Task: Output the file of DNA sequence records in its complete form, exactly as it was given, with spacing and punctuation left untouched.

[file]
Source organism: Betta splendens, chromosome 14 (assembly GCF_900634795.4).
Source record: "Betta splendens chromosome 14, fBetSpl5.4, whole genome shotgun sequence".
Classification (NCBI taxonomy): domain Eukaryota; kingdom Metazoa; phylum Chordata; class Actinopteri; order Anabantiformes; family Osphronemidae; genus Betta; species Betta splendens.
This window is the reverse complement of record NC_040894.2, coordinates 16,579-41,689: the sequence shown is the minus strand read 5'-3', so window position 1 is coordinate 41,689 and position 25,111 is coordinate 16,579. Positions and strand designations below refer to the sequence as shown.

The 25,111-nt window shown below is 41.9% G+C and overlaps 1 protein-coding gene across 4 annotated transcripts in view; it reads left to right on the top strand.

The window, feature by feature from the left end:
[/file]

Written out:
Source organism: Betta splendens, chromosome 14 (assembly GCF_900634795.4).
Source record: "Betta splendens chromosome 14, fBetSpl5.4, whole genome shotgun sequence".
Classification (NCBI taxonomy): domain Eukaryota; kingdom Metazoa; phylum Chordata; class Actinopteri; order Anabantiformes; family Osphronemidae; genus Betta; species Betta splendens.
This window is the reverse complement of record NC_040894.2, coordinates 16,579-41,689: the sequence shown is the minus strand read 5'-3', so window position 1 is coordinate 41,689 and position 25,111 is coordinate 16,579. Positions and strand designations below refer to the sequence as shown.

The 25,111-nt window shown below is 41.9% G+C and overlaps 1 protein-coding gene across 4 annotated transcripts in view; it reads left to right on the top strand.

The window, feature by feature from the left end: